Tuesday, May 23, 2017

Matthew 26:1-30 Sermon

Matthew 26:1-30
Sermon Notes
Mary and Judas
May 21, 2017
Lynchburg, Virginia

         This chapter is a one of contrasts. Today we have Mary and Judas. Next week is Peter and Judas.
         The Lord knows those that are His. Even though Mary was a great sinner, she was received by Jesus and Jesus promised that she would never be forgotten. We remember her today. Peter was also a great sinner, even denying the Lord that died for him. And yet, Peter, too, was received by Jesus. Jesus fully forgave Mary. He fully forgave Peter. But Judas went and hanged Himself.
         The heart of Judas is revealed in this text. What is noteworthy is that his closest friends did not suspect him. He had passed as a true disciple but his evil heart was pulling at him until it pulled him apart.

         Mary’s character, at least her prior character, was obvious. She was a sinner. But she was redeemed of the Lord, transformed inside and out, and fully spent herself on Jesus Christ.

And it came to pass, when Jesus had finished all these sayings, he said unto his disciples, 2 Ye know that after two days is the feast of the passover, and the Son of man is betrayed to be crucified.
This is Tuesday of Holy Week. Jesus knows He is heading into Jerusalem and that He will be betrayed there.

3 Then assembled together the chief priests, and the scribes, and the elders of the people, unto the palace of the high priest, who was called Caiaphas, 4 And consulted that they might take Jesus by subtilty, and kill him. 5 But they said, Not on the feast day, lest there be an uproar among the people.
The leaders want to kill Jesus but they are  afraid of  the people. This indicates that the leaders at least know that the people are in support of Jesus. They have to work hard to turn the people around.

Matt. 26:6   Now when Jesus was in Bethany, in the house of Simon the leper,
John tells us that this event occurred six days before Passover. So Matthew is giving us a little backstory here to lead up to Judas’s betrayal. It happened after the Triumphal entry, probably on Sunday night.

7 There came unto him a woman having an alabaster box of very precious ointment, and poured it on his head, as he sat at meat.
John tells us that the disciples were indignant because it could have been sold for 300 denarii. That is three hundred days wages. If we take a skilled laborers wages at $20 per hour, then that is $200 a day, or $60,000. That is a lot of money to pour out on Jesus.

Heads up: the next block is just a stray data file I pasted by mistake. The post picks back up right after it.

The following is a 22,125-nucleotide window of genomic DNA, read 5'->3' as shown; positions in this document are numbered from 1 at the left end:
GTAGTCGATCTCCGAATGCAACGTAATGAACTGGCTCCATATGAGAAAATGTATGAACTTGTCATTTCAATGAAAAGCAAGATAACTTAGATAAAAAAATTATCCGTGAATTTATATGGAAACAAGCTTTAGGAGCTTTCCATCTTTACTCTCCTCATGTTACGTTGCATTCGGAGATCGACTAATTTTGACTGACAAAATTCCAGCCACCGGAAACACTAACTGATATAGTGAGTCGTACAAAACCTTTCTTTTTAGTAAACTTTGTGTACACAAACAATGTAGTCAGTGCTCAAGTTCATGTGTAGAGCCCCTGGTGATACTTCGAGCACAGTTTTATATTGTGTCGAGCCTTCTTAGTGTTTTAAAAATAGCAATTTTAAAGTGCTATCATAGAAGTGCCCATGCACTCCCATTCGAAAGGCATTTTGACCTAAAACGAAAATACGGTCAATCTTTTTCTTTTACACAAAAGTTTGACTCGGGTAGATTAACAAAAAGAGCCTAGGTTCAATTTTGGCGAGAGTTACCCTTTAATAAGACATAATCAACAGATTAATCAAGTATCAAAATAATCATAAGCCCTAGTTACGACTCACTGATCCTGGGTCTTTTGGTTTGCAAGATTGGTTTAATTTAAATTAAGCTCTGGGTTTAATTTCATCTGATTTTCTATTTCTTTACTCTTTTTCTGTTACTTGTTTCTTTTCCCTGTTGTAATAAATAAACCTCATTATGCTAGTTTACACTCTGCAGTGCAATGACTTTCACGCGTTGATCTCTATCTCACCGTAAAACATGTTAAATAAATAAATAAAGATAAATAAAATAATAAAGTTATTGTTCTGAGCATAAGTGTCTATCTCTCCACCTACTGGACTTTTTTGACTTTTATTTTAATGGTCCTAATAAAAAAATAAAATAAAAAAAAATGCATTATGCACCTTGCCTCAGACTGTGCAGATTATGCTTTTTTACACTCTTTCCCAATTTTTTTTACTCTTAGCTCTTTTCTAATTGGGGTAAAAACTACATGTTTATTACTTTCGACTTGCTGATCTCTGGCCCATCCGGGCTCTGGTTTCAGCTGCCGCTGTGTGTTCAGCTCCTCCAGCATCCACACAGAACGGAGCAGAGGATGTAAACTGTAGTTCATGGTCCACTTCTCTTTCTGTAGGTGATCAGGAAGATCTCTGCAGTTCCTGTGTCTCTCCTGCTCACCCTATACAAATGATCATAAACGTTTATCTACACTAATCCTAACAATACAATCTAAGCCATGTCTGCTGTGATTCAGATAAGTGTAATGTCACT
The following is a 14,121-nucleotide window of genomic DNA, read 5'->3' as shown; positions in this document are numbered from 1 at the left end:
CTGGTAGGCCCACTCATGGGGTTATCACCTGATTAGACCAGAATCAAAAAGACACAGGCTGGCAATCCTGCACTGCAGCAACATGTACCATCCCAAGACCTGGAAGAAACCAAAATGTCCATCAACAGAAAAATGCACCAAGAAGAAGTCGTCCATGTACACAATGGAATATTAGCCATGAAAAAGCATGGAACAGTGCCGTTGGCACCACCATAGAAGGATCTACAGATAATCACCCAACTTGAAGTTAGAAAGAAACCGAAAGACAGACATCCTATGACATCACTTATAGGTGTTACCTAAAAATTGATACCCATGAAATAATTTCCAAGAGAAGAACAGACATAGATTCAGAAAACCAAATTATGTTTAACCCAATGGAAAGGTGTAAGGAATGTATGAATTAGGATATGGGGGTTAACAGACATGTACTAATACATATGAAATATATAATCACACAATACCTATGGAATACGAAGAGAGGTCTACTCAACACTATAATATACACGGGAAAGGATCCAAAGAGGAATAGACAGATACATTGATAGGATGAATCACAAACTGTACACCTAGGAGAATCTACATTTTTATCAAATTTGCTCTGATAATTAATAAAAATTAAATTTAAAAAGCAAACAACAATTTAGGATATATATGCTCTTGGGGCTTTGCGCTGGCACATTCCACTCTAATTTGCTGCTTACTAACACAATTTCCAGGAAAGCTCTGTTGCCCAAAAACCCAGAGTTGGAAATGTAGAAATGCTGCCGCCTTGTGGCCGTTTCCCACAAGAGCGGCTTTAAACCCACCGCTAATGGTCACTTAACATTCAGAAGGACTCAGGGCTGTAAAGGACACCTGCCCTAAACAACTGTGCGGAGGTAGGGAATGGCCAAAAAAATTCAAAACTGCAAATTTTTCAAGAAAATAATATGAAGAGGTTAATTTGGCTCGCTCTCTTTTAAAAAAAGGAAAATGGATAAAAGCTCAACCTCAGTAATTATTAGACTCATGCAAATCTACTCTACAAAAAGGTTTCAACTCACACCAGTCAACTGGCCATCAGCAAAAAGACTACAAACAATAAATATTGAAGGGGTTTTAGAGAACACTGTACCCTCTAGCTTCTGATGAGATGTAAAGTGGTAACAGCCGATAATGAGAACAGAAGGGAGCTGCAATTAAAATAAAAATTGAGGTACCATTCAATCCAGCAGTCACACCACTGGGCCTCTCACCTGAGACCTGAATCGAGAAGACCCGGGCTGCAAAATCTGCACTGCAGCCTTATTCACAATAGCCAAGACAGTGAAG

8 But when his disciples saw it, they had indignation, saying, To what purpose is this waste? 9 For this ointment might have been sold for much, and given to the poor.
I suppose there can be different levels of indignation here. Matthew tells us that the disciples were indignant. John tells us that one of his disciples made this comment. Shortly thereafter Judas leaves to make his bargain. Judas was the indignant disciple. Judas was indignant, not for the poor, but for his own poor self. He pilfered from the money bag. Judas was a thief.
Did Jesus know that Judas was a thief? Did Jesus know who would betray Him? Why did Jesus make Judas the treasurer? Did Jesus tempt Judas? Or, did Jesus give Judas a chance to repent of his thieving, confess and come for forgiveness? Certainly, Judas could have repented. Peter is about to fail Jesus miserably but he repents.
Judas’s regard for the poor was so that he could take a cut. He saw Mary’s abundance as an opportunity to enrich himself at the expense of the poor. His indignation sounded spiritual but it was demon inspired.
If the other disciples are indignant perhaps it is for another reason? They are scrupulous and careful. They do not believe in big parties. They really are concerned about the poor and think that the highest form of piety is to minister to the poor.

10 When Jesus understood it, he said unto them, Why trouble ye the woman? for she hath wrought a good work upon me. 11 For ye have the poor always with you; but me ye have not always. 12 For in that she hath poured this ointment on my body, she did it for my burial. 13 Verily I say unto you, Wheresoever this gospel shall be preached in the whole world, there shall also this, that this woman hath done, be told for a memorial of her.